Effective Scheduling – Making the Best Use of Your Time

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Information about Effective Scheduling – Making the Best Use of Your Time
How-to & DIY

Published on February 18, 2014

Author: DeclutterYou

Source: slideshare.net

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The most valuable commodity known to man is the most finite: time. In our mile-a-minute lifestyles, it seems we never have enough time to get done all we need to, let alone the things we want to do. But if we learned to budget our time more efficiently, I believe we’d all be pleasantly surprised by what we could actually fit into a day.

Effective Scheduling – Making the Best Use of Your Time The most valuable commodity known to man is the most finite: time. In our mile-a-minute lifestyles, it seems we never have enough time to get done all we need to, let alone the things we want to do. But if we learned to budget our time more efficiently, I believe we’d all be pleasantly surprised by what we could actually fit into a day. The key to making the best use of your time is in your scheduling habits. There are tons of tools available to help you keep track of what you need to do, but even the best scheduling tool ever invented has absolutely no value if you aren’t going to use it consistently. For some people, the easy integration and ubiquitous nature of Google makes their online calendar tool the go-to choice, while others still prefer the feel of pen on paper. Whatever your preference, find a tool that is right for you, that will allow you to manage your schedule in a detailed daily and weekly view, as well as a longerterm overview of monthly and yearly pages. Once you have selected your scheduling tool of choice, be it an app or a trusty day planner, follow these tips to sensible scheduling: Make a list of everything you need to accomplish each day, week and month. Note how long you need to devote to this task and then log it on your calendar. (You might find it helpful to use different colored pens to differentiate between personal tasks, client work, etc., and most online tools allow for color-coding of events, as well.) Consider not only how long each project will take you, but how much time you can realistically devote to it in one sitting. You may be spot on in estimating that a job will take about 12 hours to complete, but will those 12 hours take place over three days or three weeks? Be honest with yourself and plot those 12 hours out logically on your calendar. Prioritize. Populate your calendar first with the non-negotiable items: work deliverables, staff meetings and anything else you need to do to maintain your job, your relationships and your sanity. Start with your high-priority tasks and recurring deadlines, then move on to the items with more flexibility like your next haircut or painting your bedroom. When all of these To Dos are written on your schedule, you’ll have a clearer view of how to fit in your less pressing, but still important goals… like that novel you’ve been meaning to get around to writing. Yes, thatgoes on the calendar too! Be realistic about what you can accomplish in the time you have. It may make sense that you could accomplish five hours of work in a five-hour timespan, but it doesn’t really happen that way, does it? Studies show that our brains can only stay focused on one task for about 45-90 minutes at a stretch. For maximum productivity, be sure to factor in 15 minutes every so often to stretch, grab a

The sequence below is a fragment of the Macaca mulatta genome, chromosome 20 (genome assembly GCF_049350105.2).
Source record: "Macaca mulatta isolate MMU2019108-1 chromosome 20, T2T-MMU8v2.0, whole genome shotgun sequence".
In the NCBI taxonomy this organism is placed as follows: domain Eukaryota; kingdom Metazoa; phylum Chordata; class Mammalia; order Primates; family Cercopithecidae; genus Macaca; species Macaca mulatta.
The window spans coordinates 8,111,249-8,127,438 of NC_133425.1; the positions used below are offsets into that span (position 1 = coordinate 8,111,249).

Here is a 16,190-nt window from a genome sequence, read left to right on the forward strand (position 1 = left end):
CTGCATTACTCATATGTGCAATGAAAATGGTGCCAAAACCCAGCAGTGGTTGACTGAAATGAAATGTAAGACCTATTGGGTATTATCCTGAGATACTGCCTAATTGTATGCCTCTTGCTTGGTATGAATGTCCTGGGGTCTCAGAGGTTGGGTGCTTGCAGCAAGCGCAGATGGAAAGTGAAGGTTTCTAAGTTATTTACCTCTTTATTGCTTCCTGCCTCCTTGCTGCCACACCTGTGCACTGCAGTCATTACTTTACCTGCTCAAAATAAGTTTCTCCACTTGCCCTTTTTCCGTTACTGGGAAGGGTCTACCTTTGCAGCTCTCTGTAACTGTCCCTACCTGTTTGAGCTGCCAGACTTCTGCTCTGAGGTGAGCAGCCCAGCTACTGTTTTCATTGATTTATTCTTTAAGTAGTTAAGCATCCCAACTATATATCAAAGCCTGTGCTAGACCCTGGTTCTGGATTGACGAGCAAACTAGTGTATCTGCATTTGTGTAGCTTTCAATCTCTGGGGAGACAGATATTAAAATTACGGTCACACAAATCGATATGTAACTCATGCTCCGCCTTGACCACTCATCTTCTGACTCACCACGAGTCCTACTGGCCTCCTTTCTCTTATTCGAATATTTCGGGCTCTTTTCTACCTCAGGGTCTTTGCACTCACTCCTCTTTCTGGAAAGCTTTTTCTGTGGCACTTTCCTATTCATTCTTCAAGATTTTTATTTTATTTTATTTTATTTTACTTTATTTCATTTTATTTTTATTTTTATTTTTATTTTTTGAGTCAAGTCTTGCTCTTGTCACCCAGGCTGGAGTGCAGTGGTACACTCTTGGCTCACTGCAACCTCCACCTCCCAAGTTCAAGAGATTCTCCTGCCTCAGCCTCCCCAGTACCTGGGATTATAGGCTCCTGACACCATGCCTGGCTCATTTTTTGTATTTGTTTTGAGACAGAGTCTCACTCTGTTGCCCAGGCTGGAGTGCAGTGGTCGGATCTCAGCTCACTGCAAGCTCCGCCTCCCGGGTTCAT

snack, or return an email or two. That means a five-hour job will actually require six hours or more to complete, so plan accordingly and write it down. Remember, you cannot manage your time unless you know where you’re spending it. Try out a tool like Harvest or Freshbooks to track your activity while you work. After a week or so, you can look back and see where you might find more time in your day. Put it ALL on there – even if it’s just for YOU! Don’t forget to book time even for your most regular activities like working out, doing housework or buying groceries. By writing these items down, you are giving yourself a clearer view of the true scope of the responsibilities you must consider when you are trying to “make time” for something new. Putting your personal care on your calendar is also a way to remember that you are a priority in your life… as you should be. Put every project on a timeline. “Timeline” sounds less threatening than “deadline,” but essentially, by selecting an endpoint by which you intend to have each goal completed, you are more likely to actually achieve it. Work backwards from your target date and you can easily figure out when you need to get started if you want to finish on schedule. Leave it loose. Allowing time to deal with unexpected occurrences like a traffic jam or a crashed Internet connection will minimize your stress. It also helps to not become overextended by accepting every social invitation you receive. Skipping even the fun commitments once in a while gives you a chance to recharge your battery, and you’ll be more likely to stay on schedule in the days to come. Don’t Give Up! As with all organizing tasks, maintaining order requires that you stick to it. If you find you’re not using your chosen scheduling tool, assess why it doesn’t work for you and then try a new one. What have you found is the biggest obstacle to staying on schedule and how have you overcome it? Please share your favorite scheduling tools and tips or your time management woes in the comments below. Scott Roewer is founder of DeClutterYou.com and SolutionsbyScott.com, a professional organization company devoted to teaching residential and business clients throughout the Washington, DC metro area, how to create and maintain organization systems, master their time management skills, and dramatically increase their productivity.

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